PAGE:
Investors have been parsing retail sales data for May, but if they want to know the real direction for the group, they’ll need to check out the monthly snapshot of employment trends, which will be released Friday morning. The U.S. economy has begun adding jobs at a meaningful clip in recent months. But if job growth stalls out, it’s hard to envision any upside for retail stocks. (The May job reading should initially seem quite impressive, thanks to massive hiring for the census. But investors will watch for job creation outside of the census. Estimates currently call for 150,000 non-census jobs being created in May).
Far healthier than before
When the economy slumped a few years back, retailers were caught off guard. Inventories and operating expenses were far too high, forcing many retailers to sharply cut back. They eventually did, and that has triggered a solid rebound in profits and working capital. It’s been quite some time since retailers were in such a healthy shape. Gone are the days of massive markdowns to move goods out of the warehouse.
You get a sense of that health by looking at the SPDR Retail PCX), which sharply plunged in late 2008 but now stands right where it was back in 2007, when sales were strong. The key difference between now and then: sales remain stuck at lower levels, but so do inventories and expenses. So profits have rebounded. Trouble is, all the low-hanging fruit has been picked, so for retailers to power earnings higher, they’ll need to see sales rise back toward 2007 levels. If and when that happens, the sector should post record profit levels.(NYSE:
Against that macro backdrop, individual retailers face varying trends. For example, those that cater to teens are having a tough time as disposable income for the demographic is weak -- especially with the paucity of summer jobs available. Only Aeropostale (NYSE: ARO) has been able to pry cash from their purses. Shares are getting a +5% lift today as the retailer announced that same-store sales were modestly higher in May from a year ago, even though the year-ago results were quite robust.
Yet the clouds looming over the entire sector have kept a lid on shares: they still only trade for around 11 times projected fiscal (January) 2011 profits, even as those profits are expected to be more than +20% higher than fiscal 2010 results. Among teenagers, a hot brand can stay that way for some time. In the middle of the last decade, Abercrombie & Fitch (NYSE: ANF) was a teen favorite - and stayed that way for a number of years. Now it's Aeropostale’s time in the teen spotlight.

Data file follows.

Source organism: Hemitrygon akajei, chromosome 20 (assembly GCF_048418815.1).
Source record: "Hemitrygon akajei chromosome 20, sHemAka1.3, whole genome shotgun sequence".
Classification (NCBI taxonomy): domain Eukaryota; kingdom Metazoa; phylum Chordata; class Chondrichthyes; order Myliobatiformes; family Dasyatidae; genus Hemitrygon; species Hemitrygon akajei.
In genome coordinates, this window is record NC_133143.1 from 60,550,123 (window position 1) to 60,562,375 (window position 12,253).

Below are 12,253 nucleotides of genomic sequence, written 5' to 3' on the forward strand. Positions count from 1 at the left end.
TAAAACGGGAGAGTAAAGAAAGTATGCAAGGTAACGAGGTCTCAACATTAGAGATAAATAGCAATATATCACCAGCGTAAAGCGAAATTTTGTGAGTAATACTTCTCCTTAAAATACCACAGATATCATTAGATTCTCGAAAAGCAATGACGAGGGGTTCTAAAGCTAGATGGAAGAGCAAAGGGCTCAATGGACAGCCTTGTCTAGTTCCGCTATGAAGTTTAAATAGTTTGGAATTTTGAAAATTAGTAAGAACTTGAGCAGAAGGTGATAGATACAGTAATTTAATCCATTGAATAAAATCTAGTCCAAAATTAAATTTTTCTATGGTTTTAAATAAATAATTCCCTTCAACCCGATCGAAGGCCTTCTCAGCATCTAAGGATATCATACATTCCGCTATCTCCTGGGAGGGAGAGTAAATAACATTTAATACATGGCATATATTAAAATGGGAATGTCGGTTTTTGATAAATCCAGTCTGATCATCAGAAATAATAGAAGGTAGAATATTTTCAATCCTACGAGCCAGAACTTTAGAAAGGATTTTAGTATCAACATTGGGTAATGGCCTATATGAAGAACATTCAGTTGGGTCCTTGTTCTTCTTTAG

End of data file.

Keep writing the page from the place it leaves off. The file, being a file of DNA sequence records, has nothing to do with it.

Best in Class stay that Way
Amid a month of lackluster sales, it should come as no surprise that Kohl’s (NYSE: KSS) posted another round of impressive comps. The department store retailer has been hitting its sales targets for a seeming eternity, and in the process, taking market share from former industry leaders such as Dillard’s (NYSE: DDS).
A combination of modest same-store sales gains and a small expansion in its store base should enable Kohl’s to boost sales +7% to +10% this year, and profits at a +15% clip. If and when the unemployment rate starts to drop, the stage would be set for continued impressive gains from Kohl’s, which wins more converts from rivals with each passing quarter. Shares trade for a reasonable 14 times projected fiscal (January) 2011 profits. That multiple is likely to expand closer to 20 when job growth is on a sustainable path. That works out to be +35% upside from current levels.
Well-heeled shoppers have returned in force: same store sales at Saks (NYSE: SKS) and privately-held Neiman Marcus both rose +5% in May. Saks recently posted first-quarter profits that were more than double the consensus forecast, thanks to a turnaround in same-store sales, which had been negative for seven straight quarters. The retailer is coming up against fairly weak comparisons from last year, and should continue to post impressive gains as we saw in May. Rising sales are helping Saks to avoid discounting, which is supporting gross margins. They rose 400 basis points from a year ago in the first quarter.
But Saks has more work to do. The company is likely to only reach break-even this year, and may not earn more than $0.25 or $0.30 a share next year. Shares trade for more than 30 times the high end of that range. That profit picture obscures an otherwise very healthy operating outlook. If consumer spending resumes back to 2007 levels, which may not happen before 2012 or 2013, Saks could start to earn $0.50 or even $0.75 a share. In that context, shares appear reasonably priced. But with unemployment remaining at stubbornly high levels, that’s not a bet many are willing to make just yet.
Action to Take --> Shares of a lot of retailers have pulled back in recent weeks, and are unlikely to rally if Friday’s unemployment report indicates a painfully slow job recovery. Yet if we see a strong jobs number, many of these recent laggards could show real leadership once again. If you take a longer view, and want to stick with proven operators that can do well in any economic climate, then you may want to consider Kohl’s and Aeropostale.